Notes From The Dark Continent

It is definitely worth noting that the ILGA left Egypt out of the countries in which homosexuality is illegal. Sexual relations between consenting adults of the same sex are not prohibited in Egyptian law. However, their laws on prostitution and against debauchery have been used freely to imprison gay men. As of late 2016, LGBT community leaders estimated that as many as 500 LGBT people have been sent to prison in Egypt. In Zimbabwe, President Robert Mugabe has previously said "Homosexuals are worse than dogs and pigs; dogs and pigs will never engage in homosexual madness." Ugandan President, Yoweri Museveni, has described homosexual people as "disgusting." In Gambia, President Yahya Jammeh has previously said that he would "cut off the head" of any gay or lesbian person discovered in the country. He also went on to say that "LGBT can only stand for Leprosy, Gonorrhoea, Bacteria and Tuberculosis; all of which are detrimental to human existence".

Travelling Through Africa

For lovers of wildlife, culture and the spirit of Africa, the continent can offer a safe and rewarding travel experience for LGBT travellers. It’s important, though, regardless of sexual orientation, that travellers need to be aware of the local laws and be sensitive to cultural differences. Some transexual travellers have also reported difficulties entering a country. This is because their passports bear a name and photo that no longer corresponds to their gender presentation. Discretion is often key. Travellers need to choose their destinations carefully, ideally working with tour operators or experts who know the continent well. You need to take any necessary precautions. These countries usually have a long list of complicated laws surrounding homosexuality and what they may deem as indecency or debauchery. Members of the LGBT community have often been cautioned against travelling through Nigeria, Zimbabwe, Sudan, Egypt or Uganda, because of how strict the laws are, but also because of how volatile and violent the locals may be toward them. LGBT travellers should always carry updated, important documents with them and look into getting travel insurance. Legal protection varies from country to country. Remember you are subject to the laws of the country you’re visiting. In many countries, consensual sexual activity, public gatherings, or dissemination of pro-LGBTI material may be illegal. Be cautious of potentially risky situations. Avoid physical displays of affection in public, particularly in conservative countries or regions. Be on the lookout for entrapment campaigns. Police in some countries monitor websites, mobile apps, or meeting places, so be wary when connecting with the local community. Criminals, likewise, may target or attempt to extort LGBT foreigners.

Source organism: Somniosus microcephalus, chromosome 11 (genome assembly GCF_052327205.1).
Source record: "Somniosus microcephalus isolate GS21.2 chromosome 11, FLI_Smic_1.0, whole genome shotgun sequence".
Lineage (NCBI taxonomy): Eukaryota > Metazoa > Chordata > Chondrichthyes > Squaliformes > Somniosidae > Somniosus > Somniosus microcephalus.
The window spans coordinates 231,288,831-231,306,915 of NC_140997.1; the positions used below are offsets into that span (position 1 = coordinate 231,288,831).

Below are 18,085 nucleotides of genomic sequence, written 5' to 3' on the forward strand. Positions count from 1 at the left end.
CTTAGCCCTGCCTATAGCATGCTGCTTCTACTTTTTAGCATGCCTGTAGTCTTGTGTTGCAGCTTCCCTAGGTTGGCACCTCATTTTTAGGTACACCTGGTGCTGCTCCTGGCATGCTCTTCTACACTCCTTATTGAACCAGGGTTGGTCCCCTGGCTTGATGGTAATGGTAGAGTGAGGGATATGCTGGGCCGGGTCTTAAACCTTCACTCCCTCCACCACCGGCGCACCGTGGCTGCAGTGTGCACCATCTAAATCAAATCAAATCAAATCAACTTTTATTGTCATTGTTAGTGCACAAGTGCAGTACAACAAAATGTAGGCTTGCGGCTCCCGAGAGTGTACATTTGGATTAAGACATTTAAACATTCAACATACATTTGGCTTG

When In Trouble

As a South African citizen, you should register with ROSA (Registration of South Africans Abroad). ROSA is a software program developed by the Department of International Relations and Cooperation (DIRCO) allowing them to assist SA citizens in the event of an emergency. The registration is a free, voluntary service provided by the Government. It’s also a good idea to take note of South African representation in the country you’re visiting. Embassy officers will protect you as much as they can. Inform them of any inappropriate treatment or harassment you experience. If you are arrested, immediately ask the police to notify the SA Embassy.